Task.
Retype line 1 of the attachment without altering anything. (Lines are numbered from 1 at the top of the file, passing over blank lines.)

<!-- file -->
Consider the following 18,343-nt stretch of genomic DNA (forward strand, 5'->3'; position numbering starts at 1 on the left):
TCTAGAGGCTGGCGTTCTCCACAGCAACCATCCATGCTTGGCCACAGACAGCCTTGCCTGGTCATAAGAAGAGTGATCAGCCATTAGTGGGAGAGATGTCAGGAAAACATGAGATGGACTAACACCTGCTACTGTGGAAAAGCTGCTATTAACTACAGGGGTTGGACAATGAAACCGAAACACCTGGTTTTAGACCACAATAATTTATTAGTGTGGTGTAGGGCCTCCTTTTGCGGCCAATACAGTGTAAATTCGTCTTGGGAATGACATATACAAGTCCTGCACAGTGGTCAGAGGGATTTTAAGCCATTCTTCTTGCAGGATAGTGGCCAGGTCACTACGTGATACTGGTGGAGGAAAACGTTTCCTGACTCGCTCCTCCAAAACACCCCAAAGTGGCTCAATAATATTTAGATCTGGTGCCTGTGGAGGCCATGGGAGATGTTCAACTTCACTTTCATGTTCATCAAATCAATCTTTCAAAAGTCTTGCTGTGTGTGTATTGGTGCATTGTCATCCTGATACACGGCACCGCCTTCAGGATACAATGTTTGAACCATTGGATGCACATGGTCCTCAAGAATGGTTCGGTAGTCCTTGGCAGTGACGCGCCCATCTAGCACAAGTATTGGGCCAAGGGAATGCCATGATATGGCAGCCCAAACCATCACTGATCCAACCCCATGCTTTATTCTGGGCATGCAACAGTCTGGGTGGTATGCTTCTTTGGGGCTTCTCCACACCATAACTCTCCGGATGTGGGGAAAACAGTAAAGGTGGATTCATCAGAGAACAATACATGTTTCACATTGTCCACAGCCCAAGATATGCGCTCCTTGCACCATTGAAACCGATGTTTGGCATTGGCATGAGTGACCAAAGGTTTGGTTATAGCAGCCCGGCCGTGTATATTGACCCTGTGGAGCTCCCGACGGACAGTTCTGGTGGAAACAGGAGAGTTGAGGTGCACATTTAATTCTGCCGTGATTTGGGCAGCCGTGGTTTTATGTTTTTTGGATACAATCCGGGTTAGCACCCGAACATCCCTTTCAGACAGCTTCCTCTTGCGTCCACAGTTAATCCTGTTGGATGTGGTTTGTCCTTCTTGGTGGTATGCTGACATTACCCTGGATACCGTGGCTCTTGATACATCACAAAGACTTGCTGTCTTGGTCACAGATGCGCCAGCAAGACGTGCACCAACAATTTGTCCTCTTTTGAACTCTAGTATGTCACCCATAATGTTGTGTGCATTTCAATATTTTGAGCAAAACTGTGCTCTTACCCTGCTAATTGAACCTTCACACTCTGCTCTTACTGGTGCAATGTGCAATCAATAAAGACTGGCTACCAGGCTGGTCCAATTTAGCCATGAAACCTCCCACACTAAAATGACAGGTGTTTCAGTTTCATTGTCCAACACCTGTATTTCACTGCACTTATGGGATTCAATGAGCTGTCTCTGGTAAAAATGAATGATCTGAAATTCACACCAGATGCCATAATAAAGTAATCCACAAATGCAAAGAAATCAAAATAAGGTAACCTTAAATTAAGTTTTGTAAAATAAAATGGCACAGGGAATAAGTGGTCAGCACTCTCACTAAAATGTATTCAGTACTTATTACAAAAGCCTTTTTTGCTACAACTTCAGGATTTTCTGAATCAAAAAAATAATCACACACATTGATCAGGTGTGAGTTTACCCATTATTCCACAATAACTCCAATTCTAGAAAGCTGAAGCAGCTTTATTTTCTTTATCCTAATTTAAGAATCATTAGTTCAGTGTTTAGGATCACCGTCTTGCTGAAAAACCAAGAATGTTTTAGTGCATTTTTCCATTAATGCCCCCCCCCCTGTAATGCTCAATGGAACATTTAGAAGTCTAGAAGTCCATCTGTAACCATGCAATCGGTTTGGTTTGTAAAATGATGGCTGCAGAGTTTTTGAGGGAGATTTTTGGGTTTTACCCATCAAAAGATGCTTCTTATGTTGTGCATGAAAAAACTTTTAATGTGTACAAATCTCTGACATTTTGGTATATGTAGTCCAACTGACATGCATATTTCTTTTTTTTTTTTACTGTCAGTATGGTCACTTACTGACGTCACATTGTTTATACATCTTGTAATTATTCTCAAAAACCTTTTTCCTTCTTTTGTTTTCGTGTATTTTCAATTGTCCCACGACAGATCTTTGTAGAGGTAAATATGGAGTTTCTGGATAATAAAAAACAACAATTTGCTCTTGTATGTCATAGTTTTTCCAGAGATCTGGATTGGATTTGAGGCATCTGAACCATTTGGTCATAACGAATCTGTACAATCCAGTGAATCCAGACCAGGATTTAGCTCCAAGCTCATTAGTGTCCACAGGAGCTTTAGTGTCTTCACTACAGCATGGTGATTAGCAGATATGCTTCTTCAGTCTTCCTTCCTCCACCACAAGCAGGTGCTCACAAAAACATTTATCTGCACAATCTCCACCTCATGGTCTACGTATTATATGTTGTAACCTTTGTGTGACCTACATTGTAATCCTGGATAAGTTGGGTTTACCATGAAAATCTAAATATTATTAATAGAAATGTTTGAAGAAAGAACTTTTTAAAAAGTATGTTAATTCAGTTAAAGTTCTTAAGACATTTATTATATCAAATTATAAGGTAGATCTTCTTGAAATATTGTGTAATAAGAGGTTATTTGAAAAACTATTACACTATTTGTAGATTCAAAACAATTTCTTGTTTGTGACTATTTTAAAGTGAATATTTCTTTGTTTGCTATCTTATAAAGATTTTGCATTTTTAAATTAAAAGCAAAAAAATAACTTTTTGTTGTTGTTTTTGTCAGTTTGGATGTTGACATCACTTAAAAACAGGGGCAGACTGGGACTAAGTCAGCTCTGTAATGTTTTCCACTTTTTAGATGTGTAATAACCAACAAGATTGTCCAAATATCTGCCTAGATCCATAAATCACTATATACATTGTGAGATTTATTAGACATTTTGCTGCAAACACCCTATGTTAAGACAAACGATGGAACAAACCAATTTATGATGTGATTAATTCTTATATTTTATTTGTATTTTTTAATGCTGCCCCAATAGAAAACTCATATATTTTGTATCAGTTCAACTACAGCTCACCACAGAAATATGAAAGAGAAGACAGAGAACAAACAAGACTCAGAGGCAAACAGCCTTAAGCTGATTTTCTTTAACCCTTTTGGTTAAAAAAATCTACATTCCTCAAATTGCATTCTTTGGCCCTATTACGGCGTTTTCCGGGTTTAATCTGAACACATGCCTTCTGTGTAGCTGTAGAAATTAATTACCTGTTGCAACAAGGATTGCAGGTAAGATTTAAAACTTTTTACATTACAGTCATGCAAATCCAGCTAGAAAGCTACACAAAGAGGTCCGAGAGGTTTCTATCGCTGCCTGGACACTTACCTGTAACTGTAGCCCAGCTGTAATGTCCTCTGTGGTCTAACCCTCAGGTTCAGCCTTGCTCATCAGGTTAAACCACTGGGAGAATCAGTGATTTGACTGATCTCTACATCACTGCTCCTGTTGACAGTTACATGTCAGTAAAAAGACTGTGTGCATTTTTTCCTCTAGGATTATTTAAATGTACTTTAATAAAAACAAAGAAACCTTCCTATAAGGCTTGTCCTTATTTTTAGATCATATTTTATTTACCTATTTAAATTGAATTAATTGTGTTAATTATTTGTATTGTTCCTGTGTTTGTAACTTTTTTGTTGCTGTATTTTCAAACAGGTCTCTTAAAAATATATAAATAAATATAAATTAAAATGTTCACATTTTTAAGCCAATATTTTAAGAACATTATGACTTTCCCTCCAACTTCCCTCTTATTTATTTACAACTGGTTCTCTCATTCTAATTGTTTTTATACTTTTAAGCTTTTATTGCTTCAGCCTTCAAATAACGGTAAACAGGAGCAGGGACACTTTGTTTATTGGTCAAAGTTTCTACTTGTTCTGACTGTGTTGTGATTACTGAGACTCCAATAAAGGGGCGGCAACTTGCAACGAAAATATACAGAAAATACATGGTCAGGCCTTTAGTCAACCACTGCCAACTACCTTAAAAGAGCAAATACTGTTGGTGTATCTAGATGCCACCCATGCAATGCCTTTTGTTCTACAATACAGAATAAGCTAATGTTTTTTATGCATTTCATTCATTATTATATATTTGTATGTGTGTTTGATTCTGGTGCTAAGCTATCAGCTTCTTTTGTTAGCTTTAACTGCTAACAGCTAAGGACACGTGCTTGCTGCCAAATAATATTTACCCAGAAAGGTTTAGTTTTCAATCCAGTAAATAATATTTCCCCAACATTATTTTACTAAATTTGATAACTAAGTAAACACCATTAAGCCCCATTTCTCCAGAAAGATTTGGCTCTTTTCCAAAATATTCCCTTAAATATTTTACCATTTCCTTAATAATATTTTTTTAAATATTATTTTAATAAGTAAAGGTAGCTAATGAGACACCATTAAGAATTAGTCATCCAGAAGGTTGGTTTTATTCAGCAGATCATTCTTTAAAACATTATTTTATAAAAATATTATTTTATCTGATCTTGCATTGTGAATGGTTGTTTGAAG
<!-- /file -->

Consider the following 18,343-nt stretch of genomic DNA (forward strand, 5'->3'; position numbering starts at 1 on the left):